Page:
Following is an excerpt from this week’s column on AL.com. The link at the bottom takes you to the full column.
Sweetums knows I would never publicly ridicule him. I only write about him as a sort of research exercise – you know, to gauge by reader response how normal he is…n’t.
This column, however, broaches a touchy subject, one we women lament about on girls’ night and social media: Men and their toys. I’m not talking about motorcycles or throwing axes or things considered to be “grown-up toys.” I mean real-for-sure, ages-eight-and-up-choking-hazard toys.
It would have been difficult for me to miss Sweetums’ devotion to toys before we married – mainly because the shelves of the game-loft-slash-man-cave are lined with action figures of varying types, Bigfoot, “Sons of Anarchy,” “The Simpsons,” GI Joe, even a Slimer from “Ghostbusters.” Sweetums refers to them as “collectibles,” which is a Latin word meaning “grown men trying to cover up the fact that they play with toys.”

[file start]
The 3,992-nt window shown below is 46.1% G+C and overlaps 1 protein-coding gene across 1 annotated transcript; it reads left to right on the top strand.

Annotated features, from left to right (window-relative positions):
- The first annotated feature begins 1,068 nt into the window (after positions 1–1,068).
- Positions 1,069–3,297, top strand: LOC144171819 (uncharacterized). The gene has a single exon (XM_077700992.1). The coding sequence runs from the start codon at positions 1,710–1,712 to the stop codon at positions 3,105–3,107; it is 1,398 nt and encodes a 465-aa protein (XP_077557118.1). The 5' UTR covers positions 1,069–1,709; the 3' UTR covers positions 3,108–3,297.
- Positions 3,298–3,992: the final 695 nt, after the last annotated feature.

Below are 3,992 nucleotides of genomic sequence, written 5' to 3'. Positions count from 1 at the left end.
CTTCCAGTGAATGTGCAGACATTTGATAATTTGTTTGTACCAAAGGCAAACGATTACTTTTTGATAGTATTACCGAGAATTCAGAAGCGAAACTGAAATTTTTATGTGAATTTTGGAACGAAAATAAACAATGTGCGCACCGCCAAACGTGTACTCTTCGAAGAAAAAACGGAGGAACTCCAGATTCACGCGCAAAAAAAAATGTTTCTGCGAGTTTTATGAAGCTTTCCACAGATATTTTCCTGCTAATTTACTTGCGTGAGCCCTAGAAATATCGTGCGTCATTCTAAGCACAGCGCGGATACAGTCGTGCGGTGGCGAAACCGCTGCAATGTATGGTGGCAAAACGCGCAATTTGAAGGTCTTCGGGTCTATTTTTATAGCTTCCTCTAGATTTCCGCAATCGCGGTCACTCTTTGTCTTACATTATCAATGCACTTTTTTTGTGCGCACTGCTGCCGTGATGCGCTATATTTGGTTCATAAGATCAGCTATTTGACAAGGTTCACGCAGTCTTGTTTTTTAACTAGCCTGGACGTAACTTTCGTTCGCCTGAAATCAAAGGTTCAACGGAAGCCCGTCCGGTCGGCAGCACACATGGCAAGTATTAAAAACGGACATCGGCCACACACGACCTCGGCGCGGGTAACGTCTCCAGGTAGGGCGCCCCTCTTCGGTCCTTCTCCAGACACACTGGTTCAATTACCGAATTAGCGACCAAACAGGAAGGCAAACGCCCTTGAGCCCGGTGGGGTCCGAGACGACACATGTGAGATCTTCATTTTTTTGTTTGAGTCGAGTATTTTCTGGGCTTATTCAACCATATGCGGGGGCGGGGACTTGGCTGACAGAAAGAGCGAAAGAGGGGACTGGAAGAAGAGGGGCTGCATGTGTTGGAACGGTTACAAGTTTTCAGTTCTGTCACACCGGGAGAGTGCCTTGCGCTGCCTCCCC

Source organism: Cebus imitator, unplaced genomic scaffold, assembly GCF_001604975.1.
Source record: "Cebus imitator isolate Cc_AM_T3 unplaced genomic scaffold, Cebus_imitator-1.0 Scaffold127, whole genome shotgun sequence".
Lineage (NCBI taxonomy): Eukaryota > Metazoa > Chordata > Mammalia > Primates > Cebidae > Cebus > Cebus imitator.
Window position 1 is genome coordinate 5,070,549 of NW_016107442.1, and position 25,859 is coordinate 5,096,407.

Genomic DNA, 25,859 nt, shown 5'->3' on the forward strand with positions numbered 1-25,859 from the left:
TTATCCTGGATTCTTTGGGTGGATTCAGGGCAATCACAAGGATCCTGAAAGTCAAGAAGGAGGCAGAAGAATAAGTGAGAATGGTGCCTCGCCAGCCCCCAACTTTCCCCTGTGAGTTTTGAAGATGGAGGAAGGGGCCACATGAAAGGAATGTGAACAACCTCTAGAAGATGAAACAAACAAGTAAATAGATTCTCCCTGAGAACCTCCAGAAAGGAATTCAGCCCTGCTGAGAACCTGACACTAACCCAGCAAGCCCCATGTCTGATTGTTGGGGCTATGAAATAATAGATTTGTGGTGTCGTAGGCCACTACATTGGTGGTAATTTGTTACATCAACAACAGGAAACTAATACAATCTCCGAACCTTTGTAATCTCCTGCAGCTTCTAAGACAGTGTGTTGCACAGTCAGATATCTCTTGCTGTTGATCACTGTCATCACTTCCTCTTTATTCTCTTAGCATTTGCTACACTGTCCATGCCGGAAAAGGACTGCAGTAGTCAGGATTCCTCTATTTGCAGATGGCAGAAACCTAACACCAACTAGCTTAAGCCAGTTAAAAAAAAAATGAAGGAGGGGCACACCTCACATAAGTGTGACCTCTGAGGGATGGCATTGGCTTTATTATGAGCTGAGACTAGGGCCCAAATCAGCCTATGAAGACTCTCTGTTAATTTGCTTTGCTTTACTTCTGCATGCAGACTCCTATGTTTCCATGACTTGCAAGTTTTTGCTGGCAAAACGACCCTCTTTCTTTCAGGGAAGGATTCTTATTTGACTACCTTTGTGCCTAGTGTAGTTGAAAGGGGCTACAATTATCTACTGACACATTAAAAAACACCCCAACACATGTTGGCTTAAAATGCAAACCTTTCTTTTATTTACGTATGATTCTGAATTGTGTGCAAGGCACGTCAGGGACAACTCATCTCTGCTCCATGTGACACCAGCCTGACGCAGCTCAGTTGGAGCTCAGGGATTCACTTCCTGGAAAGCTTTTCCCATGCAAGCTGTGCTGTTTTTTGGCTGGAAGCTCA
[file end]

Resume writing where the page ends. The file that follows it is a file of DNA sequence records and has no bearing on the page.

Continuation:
They aren’t fooling anyone, y’all. And they aren’t even nice about it. Once, when I asked Sweetums if I could play with his Charlie Hunnam doll (the nummy buns who played Jax Teller on “Sons of Anarchy”), he wouldn’t sharewith me. That’s, like, the first rule of toys.
Sometimes I worry Sweetums has gotten a little out of hand with his play pretties, as my grandmother used to call them. For example, two weeks before Christmas we were in a discount store that had display tables stacked with games, Barbie dolls and animatronic dinosaurs. I stopped to look at a box with a Play-Doh factory inside and sighed. “I miss buying toys,” I said to Sweetums.
“We can buy some Play-Doh if you want it,” he said.
“No, silly. I miss buying toys for kids. You know, when I had a legitimate excuse to spend hours in the toy aisle asking the Magic 8 Ball questions, or making Lego indentations in the Silly Putty.”
He didn’t seem to hear. His attention was drawn to a lower shelf where he’d spotted a Ghostbusters logo. I mean it was way down near the floor. Sweetums is six-foot-seven. It was like he could smell it, y’all. Like catnip. He picked up a box containing an action figure of Peter Venkman from the “Ghostbusters” movie and held it up, a big grin on his face.
“You’re going to buy that, aren’t you?” I asked, just wasting perfectly good words. Because of course he was. Click here to read the full column on AL.com.